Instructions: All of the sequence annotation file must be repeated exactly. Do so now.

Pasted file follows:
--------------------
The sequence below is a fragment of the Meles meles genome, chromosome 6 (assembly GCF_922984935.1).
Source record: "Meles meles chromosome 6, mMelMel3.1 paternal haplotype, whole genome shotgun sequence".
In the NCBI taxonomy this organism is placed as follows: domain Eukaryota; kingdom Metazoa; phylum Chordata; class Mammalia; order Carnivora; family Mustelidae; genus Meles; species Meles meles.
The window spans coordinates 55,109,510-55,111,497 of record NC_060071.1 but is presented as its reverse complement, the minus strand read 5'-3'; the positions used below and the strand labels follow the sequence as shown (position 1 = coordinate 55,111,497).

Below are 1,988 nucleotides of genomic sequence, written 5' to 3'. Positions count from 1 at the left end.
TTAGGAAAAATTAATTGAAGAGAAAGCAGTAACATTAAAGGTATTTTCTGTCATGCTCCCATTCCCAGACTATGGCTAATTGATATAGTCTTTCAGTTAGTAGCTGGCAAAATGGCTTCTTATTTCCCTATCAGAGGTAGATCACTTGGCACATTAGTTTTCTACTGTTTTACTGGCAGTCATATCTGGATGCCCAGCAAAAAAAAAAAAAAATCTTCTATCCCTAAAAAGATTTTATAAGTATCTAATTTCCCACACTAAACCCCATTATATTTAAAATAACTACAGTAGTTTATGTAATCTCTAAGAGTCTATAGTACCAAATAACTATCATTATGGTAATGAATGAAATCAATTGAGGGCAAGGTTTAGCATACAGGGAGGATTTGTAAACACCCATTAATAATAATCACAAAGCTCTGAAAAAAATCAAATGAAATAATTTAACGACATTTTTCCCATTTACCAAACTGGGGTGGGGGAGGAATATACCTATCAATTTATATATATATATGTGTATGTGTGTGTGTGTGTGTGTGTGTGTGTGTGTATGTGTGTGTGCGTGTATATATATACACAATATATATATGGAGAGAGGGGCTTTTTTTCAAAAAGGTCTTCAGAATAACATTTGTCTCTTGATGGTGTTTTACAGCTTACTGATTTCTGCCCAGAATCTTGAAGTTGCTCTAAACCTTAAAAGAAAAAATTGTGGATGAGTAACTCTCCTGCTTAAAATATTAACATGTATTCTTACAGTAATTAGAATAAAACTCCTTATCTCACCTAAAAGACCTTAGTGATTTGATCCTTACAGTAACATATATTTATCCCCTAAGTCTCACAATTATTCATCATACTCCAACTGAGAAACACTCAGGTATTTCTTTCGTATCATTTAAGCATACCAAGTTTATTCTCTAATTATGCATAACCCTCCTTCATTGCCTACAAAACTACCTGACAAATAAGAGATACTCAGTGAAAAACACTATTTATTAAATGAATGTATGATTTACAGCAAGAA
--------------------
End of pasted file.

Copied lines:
The sequence below is a fragment of the Meles meles genome, chromosome 6 (assembly GCF_922984935.1).
Source record: "Meles meles chromosome 6, mMelMel3.1 paternal haplotype, whole genome shotgun sequence".
In the NCBI taxonomy this organism is placed as follows: domain Eukaryota; kingdom Metazoa; phylum Chordata; class Mammalia; order Carnivora; family Mustelidae; genus Meles; species Meles meles.
The window spans coordinates 55,109,510-55,111,497 of record NC_060071.1 but is presented as its reverse complement, the minus strand read 5'-3'; the positions used below and the strand labels follow the sequence as shown (position 1 = coordinate 55,111,497).

Below are 1,988 nucleotides of genomic sequence, written 5' to 3'. Positions count from 1 at the left end.
TTAGGAAAAATTAATTGAAGAGAAAGCAGTAACATTAAAGGTATTTTCTGTCATGCTCCCATTCCCAGACTATGGCTAATTGATATAGTCTTTCAGTTAGTAGCTGGCAAAATGGCTTCTTATTTCCCTATCAGAGGTAGATCACTTGGCACATTAGTTTTCTACTGTTTTACTGGCAGTCATATCTGGATGCCCAGCAAAAAAAAAAAAAAATCTTCTATCCCTAAAAAGATTTTATAAGTATCTAATTTCCCACACTAAACCCCATTATATTTAAAATAACTACAGTAGTTTATGTAATCTCTAAGAGTCTATAGTACCAAATAACTATCATTATGGTAATGAATGAAATCAATTGAGGGCAAGGTTTAGCATACAGGGAGGATTTGTAAACACCCATTAATAATAATCACAAAGCTCTGAAAAAAATCAAATGAAATAATTTAACGACATTTTTCCCATTTACCAAACTGGGGTGGGGGAGGAATATACCTATCAATTTATATATATATATGTGTATGTGTGTGTGTGTGTGTGTGTGTGTGTGTGTATGTGTGTGTGCGTGTATATATATACACAATATATATATGGAGAGAGGGGCTTTTTTTCAAAAAGGTCTTCAGAATAACATTTGTCTCTTGATGGTGTTTTACAGCTTACTGATTTCTGCCCAGAATCTTGAAGTTGCTCTAAACCTTAAAAGAAAAAATTGTGGATGAGTAACTCTCCTGCTTAAAATATTAACATGTATTCTTACAGTAATTAGAATAAAACTCCTTATCTCACCTAAAAGACCTTAGTGATTTGATCCTTACAGTAACATATATTTATCCCCTAAGTCTCACAATTATTCATCATACTCCAACTGAGAAACACTCAGGTATTTCTTTCGTATCATTTAAGCATACCAAGTTTATTCTCTAATTATGCATAACCCTCCTTCATTGCCTACAAAACTACCTGACAAATAAGAGATACTCAGTGAAAAACACTATTTATTAAATGAATGTATGATTTACAGCAAGAA